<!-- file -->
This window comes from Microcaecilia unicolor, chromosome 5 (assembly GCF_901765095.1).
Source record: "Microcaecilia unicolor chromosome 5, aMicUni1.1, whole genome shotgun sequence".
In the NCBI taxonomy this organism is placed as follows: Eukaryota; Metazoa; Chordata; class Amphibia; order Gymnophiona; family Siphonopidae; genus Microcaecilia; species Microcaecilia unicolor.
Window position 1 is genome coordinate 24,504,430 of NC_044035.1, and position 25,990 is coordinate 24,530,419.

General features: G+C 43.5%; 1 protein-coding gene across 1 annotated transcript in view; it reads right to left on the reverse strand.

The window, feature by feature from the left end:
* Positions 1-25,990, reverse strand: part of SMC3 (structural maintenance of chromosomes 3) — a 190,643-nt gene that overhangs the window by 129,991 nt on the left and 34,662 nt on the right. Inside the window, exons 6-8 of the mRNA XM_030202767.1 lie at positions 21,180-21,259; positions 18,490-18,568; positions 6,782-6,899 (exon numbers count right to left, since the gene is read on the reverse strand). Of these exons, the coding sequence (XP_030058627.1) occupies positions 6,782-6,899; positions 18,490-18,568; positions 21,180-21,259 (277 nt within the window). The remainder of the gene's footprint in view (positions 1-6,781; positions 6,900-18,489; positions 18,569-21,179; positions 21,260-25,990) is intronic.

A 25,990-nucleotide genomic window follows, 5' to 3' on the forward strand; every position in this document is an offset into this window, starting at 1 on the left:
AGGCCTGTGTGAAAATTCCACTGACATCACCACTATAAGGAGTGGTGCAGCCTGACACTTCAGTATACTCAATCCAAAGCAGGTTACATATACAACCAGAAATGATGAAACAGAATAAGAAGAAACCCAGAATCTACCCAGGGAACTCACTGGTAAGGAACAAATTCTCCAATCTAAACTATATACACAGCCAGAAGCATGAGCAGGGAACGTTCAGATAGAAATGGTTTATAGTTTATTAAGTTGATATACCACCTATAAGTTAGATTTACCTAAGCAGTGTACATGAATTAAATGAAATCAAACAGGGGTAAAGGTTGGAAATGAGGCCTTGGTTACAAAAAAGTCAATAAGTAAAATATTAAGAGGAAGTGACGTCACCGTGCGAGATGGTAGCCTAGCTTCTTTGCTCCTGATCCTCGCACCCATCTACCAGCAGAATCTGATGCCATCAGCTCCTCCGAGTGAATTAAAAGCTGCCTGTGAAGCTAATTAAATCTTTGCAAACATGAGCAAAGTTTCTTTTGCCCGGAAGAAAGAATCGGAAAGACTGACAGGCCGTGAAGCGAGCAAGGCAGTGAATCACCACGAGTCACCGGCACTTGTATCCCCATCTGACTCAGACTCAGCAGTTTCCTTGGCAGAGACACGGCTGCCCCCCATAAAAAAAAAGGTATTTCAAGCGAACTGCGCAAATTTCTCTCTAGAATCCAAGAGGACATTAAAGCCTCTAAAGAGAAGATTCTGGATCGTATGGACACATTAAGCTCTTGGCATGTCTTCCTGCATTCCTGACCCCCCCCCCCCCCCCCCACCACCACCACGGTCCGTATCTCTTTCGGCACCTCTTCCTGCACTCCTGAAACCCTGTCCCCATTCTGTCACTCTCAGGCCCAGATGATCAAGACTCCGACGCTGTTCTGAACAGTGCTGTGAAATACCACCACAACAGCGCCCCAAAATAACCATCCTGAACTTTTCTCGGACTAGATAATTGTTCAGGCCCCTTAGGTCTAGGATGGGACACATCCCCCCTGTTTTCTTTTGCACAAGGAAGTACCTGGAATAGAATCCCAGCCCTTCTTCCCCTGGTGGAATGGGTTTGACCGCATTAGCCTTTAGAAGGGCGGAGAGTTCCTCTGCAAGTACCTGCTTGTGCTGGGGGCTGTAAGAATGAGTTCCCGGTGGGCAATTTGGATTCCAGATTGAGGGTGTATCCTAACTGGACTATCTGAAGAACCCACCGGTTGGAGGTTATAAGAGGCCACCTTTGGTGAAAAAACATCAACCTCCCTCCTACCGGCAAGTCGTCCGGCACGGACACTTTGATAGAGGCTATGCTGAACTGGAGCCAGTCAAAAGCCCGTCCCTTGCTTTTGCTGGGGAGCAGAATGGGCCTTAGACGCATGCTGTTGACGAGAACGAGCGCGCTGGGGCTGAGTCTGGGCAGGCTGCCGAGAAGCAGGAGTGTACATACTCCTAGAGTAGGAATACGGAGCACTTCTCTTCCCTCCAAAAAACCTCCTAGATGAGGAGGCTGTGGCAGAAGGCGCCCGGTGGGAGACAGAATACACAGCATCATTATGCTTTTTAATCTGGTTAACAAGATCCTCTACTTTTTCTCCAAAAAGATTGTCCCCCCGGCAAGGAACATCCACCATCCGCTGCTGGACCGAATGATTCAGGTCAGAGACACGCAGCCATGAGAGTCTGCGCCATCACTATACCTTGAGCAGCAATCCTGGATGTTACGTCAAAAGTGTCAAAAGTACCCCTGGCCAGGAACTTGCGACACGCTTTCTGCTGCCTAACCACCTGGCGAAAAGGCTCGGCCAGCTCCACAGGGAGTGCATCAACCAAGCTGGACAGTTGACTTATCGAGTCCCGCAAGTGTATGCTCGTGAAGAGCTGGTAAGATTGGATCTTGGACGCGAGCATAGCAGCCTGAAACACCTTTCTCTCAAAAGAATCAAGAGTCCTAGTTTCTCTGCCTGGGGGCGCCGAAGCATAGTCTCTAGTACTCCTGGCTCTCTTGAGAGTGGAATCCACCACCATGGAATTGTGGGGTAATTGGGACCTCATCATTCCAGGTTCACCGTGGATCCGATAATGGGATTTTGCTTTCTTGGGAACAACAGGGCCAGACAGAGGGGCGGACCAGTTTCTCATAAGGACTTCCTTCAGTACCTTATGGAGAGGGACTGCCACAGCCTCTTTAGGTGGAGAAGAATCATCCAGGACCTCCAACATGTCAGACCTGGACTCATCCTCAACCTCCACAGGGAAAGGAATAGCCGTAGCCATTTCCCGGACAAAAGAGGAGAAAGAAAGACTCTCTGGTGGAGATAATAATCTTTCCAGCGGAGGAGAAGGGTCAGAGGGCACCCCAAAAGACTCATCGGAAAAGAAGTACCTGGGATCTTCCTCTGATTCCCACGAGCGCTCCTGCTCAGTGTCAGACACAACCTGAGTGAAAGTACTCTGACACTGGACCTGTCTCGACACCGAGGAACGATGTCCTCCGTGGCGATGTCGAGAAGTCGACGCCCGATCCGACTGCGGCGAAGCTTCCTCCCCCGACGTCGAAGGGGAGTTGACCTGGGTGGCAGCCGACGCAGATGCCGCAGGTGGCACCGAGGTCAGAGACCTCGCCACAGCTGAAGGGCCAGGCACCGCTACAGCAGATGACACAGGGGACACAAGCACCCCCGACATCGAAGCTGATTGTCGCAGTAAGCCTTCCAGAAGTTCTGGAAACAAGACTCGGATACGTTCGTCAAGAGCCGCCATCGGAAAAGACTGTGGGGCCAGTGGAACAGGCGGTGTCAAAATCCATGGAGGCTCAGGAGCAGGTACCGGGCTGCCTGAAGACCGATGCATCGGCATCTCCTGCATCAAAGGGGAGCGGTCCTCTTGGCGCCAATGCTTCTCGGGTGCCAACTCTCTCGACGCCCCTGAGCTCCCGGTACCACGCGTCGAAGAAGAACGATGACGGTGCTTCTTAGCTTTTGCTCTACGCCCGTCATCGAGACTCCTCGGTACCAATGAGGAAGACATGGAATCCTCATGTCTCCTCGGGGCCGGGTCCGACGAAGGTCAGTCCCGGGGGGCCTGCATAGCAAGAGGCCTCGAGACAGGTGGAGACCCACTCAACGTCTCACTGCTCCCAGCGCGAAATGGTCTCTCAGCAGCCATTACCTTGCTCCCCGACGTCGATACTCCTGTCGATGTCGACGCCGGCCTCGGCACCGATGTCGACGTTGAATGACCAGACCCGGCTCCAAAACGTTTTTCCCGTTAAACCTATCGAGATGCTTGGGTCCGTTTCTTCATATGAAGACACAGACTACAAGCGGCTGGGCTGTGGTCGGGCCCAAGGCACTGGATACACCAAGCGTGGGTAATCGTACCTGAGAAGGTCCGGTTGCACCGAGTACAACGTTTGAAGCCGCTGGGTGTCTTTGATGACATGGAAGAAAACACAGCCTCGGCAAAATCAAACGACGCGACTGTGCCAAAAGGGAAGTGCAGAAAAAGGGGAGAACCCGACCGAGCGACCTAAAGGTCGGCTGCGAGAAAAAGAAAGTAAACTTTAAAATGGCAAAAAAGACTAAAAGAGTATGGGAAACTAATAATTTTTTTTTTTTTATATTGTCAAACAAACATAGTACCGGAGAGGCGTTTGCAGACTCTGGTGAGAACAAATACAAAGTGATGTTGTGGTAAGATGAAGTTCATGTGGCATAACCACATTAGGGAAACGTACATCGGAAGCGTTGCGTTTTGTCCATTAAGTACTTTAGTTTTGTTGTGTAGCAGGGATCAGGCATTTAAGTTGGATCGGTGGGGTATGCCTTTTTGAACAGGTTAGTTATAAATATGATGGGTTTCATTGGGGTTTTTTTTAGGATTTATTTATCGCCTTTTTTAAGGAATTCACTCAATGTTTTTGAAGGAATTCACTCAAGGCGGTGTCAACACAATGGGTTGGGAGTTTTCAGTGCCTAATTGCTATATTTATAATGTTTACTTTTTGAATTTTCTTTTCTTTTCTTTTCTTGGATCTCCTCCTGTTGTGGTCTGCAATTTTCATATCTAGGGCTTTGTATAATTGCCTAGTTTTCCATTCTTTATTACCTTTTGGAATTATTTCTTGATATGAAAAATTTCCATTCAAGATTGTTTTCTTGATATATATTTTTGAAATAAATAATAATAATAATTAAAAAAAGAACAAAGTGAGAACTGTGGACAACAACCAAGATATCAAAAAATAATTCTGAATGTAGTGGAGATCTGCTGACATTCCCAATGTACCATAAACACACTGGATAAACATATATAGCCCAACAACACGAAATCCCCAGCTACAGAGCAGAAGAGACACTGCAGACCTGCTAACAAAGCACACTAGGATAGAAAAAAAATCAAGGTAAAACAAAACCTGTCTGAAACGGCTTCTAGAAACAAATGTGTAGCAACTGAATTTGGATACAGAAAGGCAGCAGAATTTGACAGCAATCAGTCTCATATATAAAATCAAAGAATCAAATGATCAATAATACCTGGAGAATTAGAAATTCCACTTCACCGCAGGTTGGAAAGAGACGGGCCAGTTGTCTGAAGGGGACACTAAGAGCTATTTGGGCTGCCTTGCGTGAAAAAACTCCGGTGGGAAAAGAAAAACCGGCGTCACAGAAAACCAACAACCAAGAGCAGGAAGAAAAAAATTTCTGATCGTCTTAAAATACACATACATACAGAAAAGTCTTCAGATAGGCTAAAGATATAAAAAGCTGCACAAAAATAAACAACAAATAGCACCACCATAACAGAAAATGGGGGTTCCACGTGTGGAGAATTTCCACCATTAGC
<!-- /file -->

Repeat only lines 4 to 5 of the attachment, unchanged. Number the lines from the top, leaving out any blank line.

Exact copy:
Window position 1 is genome coordinate 24,504,430 of NC_044035.1, and position 25,990 is coordinate 24,530,419.

General features: G+C 43.5%; 1 protein-coding gene across 1 annotated transcript in view; it reads right to left on the reverse strand.